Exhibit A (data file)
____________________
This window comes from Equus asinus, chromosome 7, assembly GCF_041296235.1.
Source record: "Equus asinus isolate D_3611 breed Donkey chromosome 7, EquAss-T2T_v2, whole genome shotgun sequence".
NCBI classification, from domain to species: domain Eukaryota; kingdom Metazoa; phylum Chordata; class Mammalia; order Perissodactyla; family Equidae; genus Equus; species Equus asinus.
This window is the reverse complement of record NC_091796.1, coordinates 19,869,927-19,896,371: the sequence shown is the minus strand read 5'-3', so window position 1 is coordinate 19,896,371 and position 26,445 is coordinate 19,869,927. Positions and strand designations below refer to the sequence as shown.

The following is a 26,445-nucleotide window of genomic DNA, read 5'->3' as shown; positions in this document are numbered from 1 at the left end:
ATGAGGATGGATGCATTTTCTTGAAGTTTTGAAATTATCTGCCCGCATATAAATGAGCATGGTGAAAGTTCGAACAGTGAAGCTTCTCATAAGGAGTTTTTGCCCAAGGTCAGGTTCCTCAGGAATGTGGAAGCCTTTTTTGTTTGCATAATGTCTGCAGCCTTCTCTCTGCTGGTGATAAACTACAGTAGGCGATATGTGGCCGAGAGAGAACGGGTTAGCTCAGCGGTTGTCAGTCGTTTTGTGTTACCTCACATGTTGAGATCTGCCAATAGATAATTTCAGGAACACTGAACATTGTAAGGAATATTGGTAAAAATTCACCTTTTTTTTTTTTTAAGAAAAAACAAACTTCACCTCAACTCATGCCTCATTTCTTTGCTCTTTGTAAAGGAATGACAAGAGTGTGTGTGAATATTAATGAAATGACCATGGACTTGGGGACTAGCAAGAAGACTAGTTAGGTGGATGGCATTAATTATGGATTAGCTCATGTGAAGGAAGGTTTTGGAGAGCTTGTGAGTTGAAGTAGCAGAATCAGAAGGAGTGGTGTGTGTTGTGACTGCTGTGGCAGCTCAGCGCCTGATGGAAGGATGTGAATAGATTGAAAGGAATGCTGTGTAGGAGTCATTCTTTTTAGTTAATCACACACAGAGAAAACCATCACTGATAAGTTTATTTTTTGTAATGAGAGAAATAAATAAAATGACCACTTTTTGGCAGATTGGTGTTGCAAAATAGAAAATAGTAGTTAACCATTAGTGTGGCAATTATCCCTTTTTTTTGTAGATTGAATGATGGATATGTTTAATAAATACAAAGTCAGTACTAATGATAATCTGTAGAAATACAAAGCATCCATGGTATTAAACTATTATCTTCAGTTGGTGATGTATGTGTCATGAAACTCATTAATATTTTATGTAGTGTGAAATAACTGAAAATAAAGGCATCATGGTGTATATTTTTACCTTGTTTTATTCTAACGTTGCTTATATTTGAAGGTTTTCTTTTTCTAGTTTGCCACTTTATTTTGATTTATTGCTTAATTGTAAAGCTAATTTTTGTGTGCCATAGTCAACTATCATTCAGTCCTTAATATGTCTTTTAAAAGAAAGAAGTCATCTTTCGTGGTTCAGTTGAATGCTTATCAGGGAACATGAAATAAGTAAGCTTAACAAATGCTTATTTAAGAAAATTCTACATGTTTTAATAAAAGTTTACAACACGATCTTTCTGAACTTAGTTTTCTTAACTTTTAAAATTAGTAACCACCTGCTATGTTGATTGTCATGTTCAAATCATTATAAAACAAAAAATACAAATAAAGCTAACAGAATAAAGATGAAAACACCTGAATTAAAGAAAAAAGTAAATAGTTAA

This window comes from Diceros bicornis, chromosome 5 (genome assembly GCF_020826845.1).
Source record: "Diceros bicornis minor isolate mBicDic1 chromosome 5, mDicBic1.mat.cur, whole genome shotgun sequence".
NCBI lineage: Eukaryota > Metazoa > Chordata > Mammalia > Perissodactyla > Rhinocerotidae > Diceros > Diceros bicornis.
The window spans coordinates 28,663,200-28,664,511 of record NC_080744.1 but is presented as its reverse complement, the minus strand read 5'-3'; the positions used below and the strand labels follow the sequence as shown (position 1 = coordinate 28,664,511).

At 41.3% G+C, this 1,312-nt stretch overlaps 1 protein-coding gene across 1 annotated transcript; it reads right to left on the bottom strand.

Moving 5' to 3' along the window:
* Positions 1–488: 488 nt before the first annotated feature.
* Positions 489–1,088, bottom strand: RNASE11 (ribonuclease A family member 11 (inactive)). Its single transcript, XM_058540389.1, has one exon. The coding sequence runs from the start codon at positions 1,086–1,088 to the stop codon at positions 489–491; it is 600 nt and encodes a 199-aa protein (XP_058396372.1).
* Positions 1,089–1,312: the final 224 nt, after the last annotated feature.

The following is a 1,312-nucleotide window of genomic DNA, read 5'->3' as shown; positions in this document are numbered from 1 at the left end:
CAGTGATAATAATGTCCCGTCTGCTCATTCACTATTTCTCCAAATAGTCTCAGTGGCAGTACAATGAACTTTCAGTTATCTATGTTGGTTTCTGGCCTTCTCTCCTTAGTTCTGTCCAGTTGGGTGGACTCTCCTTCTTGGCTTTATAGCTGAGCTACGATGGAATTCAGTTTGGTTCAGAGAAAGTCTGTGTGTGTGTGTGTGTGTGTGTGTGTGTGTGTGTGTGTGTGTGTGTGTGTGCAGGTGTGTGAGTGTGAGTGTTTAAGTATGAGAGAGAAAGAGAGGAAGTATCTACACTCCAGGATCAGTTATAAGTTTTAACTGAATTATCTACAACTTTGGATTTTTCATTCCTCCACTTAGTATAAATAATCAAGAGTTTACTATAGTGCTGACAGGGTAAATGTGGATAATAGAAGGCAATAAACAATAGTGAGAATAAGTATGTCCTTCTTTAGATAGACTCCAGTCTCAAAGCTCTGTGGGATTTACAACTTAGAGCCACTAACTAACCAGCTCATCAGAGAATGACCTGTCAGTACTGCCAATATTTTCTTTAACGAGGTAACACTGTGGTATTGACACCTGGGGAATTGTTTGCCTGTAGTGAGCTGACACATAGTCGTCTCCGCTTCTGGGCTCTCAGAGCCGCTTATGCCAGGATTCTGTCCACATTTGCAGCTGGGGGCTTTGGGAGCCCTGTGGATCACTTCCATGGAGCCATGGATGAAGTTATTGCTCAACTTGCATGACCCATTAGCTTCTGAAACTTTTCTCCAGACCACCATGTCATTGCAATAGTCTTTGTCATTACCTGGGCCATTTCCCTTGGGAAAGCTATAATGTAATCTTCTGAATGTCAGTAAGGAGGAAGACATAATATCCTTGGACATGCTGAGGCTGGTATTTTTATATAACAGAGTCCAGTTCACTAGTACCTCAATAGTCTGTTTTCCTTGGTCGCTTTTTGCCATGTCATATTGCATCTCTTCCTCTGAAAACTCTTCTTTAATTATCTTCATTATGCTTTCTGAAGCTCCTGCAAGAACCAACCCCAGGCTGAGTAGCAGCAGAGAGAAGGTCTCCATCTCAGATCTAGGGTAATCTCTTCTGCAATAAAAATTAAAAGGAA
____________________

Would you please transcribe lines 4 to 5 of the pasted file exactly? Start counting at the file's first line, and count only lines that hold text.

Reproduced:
This window is the reverse complement of record NC_091796.1, coordinates 19,869,927-19,896,371: the sequence shown is the minus strand read 5'-3', so window position 1 is coordinate 19,896,371 and position 26,445 is coordinate 19,869,927. Positions and strand designations below refer to the sequence as shown.

The following is a 26,445-nucleotide window of genomic DNA, read 5'->3' as shown; positions in this document are numbered from 1 at the left end: